There are times when a fish owner can no longer maintain his or her aquarium. Your fish may have died and you decided against acquiring new ones, or you are upgrading to a larger tank. What should be done with the tank? Here are a few options and suggestions you may find helpful.
If your fish have died, don’t just dump the water and stick the tank in the shed. Wash everything thoroughly with hot water and allow it to air dry, then store everything in a plastic garbage bag to keep bugs and dust out. This is especially prudent if you are upgrading to a larger aquarium, because you can use the smaller tank as a “hospital” or quarantine tank later on.
If you’re not upgrading, then consider giving your tank away. You save storage space and don’t have to worry about cracking the tank by inadvertently throwing exercise weights on top of it. Most used tanks are difficult to sell, but you can usually find someone who needs the tank. Especially worthwhile, and often tax-deductible, are schools, reptile rescue groups, and your local animal shelters.
Schools and medical facilities are also good places to donate your tank, fish and all. After all, your tank is already established and your fish are healthy (or they should be), and what a great way to bring instant pleasure to the recipient of your aquarium! Just make sure you share your knowledge of fish-keeping as well, so that the fish can continue in good health.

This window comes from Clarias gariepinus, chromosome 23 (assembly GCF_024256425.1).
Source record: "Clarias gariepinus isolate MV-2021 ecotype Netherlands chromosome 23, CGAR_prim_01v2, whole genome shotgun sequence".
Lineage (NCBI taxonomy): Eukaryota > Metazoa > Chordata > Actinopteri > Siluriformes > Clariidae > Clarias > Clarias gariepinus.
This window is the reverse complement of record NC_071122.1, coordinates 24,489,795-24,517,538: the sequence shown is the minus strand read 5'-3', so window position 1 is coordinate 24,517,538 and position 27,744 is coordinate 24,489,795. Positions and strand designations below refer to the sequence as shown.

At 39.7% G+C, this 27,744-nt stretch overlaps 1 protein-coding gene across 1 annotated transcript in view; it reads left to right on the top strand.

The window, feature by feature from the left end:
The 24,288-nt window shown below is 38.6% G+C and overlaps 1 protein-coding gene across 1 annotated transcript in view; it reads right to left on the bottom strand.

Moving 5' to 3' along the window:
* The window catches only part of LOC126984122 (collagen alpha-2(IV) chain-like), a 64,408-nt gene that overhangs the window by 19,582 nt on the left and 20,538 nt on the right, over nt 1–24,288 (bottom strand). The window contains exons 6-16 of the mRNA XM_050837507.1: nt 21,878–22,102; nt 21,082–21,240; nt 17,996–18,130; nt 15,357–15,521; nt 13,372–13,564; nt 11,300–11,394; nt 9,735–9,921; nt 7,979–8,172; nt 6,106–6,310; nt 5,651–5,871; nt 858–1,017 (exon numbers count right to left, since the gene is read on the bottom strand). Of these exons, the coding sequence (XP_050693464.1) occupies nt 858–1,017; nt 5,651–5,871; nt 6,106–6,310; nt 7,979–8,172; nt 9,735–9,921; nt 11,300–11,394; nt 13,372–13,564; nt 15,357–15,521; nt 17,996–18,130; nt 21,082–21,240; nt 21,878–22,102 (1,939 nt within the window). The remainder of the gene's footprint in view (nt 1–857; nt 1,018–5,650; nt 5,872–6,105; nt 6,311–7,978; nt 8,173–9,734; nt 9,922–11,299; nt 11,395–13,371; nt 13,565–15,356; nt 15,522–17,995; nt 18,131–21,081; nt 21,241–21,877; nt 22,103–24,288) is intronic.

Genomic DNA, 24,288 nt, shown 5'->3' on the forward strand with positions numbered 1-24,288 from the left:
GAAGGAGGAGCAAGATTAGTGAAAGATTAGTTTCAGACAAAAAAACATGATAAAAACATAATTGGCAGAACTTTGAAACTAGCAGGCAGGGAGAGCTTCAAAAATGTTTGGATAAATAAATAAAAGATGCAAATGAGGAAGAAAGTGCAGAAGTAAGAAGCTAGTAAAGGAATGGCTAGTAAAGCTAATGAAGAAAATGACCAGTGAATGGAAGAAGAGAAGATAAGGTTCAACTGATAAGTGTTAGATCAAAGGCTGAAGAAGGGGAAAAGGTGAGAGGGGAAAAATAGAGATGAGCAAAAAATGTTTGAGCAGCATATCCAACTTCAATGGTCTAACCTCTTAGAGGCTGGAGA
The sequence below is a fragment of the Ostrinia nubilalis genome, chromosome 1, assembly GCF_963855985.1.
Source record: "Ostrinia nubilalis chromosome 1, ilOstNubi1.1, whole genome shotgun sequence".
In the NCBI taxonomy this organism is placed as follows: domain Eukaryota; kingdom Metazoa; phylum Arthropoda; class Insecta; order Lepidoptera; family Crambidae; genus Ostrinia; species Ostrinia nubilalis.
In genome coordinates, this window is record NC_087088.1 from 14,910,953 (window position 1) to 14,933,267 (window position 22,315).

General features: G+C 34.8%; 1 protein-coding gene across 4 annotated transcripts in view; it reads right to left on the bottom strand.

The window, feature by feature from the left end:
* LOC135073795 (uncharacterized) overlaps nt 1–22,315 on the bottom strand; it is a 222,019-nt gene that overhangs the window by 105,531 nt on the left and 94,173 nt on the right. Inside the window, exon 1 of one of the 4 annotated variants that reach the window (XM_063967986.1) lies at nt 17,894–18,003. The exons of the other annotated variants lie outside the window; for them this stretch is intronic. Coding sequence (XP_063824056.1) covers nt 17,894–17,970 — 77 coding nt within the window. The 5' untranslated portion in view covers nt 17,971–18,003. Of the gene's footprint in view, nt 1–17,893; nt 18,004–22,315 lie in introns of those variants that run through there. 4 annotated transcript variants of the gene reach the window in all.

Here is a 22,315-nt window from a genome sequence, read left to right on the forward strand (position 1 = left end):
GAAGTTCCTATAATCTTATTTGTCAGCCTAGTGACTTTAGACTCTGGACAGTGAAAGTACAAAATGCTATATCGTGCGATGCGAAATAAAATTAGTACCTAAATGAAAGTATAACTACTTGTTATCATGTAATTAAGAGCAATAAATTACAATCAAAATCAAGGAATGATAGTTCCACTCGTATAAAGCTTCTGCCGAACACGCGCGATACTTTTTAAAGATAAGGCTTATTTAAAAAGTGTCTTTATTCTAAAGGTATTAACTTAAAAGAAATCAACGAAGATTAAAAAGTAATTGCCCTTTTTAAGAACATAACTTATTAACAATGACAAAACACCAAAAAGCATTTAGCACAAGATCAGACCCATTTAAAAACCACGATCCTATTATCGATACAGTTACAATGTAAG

Should you decide to donate your tank and fish, you should prepare to safely and easily transport them. As a rule, for short distances, you can safely transport the fish in very minimal water (enough to cover them so they can pass an adequate amount of water over their gills to breathe). You can also save some of the extracted tank water in a bucket and use it to refill the aquarium once you reach your destination, although adding clean, treated water works just as well. It is important to have a secure lid on the tank so the fish won’t jump out. Moving can be very stressful for fish, and they often react by jumping out of the tank.
For longer distances, you may want to sedate your fish with your veterinarian’s help. Or you may want to “bag” your fish in a clean, clear plastic bag with 1/3 water and 2/3 air, rubber-banded closed. (Remind the new owners to float the bag in their tank water to equalize temperatures.) If you have reservations about packing your fish for transport, most pet stores should be able to provide helpful advice.
Finally, if you have an expensive and elaborate aquarium (with or without the fish) that you want to sell or trade, you can contact your local pet store. Almost all pet stores have a bulletin board where one can advertise for free. Likewise, these same stores often “buy back” healthy fish that are exotic, larger, or unusual.
So with minimal effort, finding a new friend for “Finny” doesn’t have to be sad or troublesome.